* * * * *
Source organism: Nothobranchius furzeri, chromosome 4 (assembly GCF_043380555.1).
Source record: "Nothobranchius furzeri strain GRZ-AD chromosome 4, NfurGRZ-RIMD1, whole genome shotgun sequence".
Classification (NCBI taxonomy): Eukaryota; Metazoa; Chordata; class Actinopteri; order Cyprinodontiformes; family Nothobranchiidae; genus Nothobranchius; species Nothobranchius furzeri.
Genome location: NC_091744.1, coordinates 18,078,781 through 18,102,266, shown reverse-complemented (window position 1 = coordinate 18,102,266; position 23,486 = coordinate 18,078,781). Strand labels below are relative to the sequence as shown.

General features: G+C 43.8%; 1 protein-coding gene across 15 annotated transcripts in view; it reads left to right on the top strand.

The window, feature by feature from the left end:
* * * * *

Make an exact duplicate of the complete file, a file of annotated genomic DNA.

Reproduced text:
Source organism: Nothobranchius furzeri, chromosome 4 (assembly GCF_043380555.1).
Source record: "Nothobranchius furzeri strain GRZ-AD chromosome 4, NfurGRZ-RIMD1, whole genome shotgun sequence".
Classification (NCBI taxonomy): Eukaryota; Metazoa; Chordata; class Actinopteri; order Cyprinodontiformes; family Nothobranchiidae; genus Nothobranchius; species Nothobranchius furzeri.
Genome location: NC_091744.1, coordinates 18,078,781 through 18,102,266, shown reverse-complemented (window position 1 = coordinate 18,102,266; position 23,486 = coordinate 18,078,781). Strand labels below are relative to the sequence as shown.

General features: G+C 43.8%; 1 protein-coding gene across 15 annotated transcripts in view; it reads left to right on the top strand.

The window, feature by feature from the left end: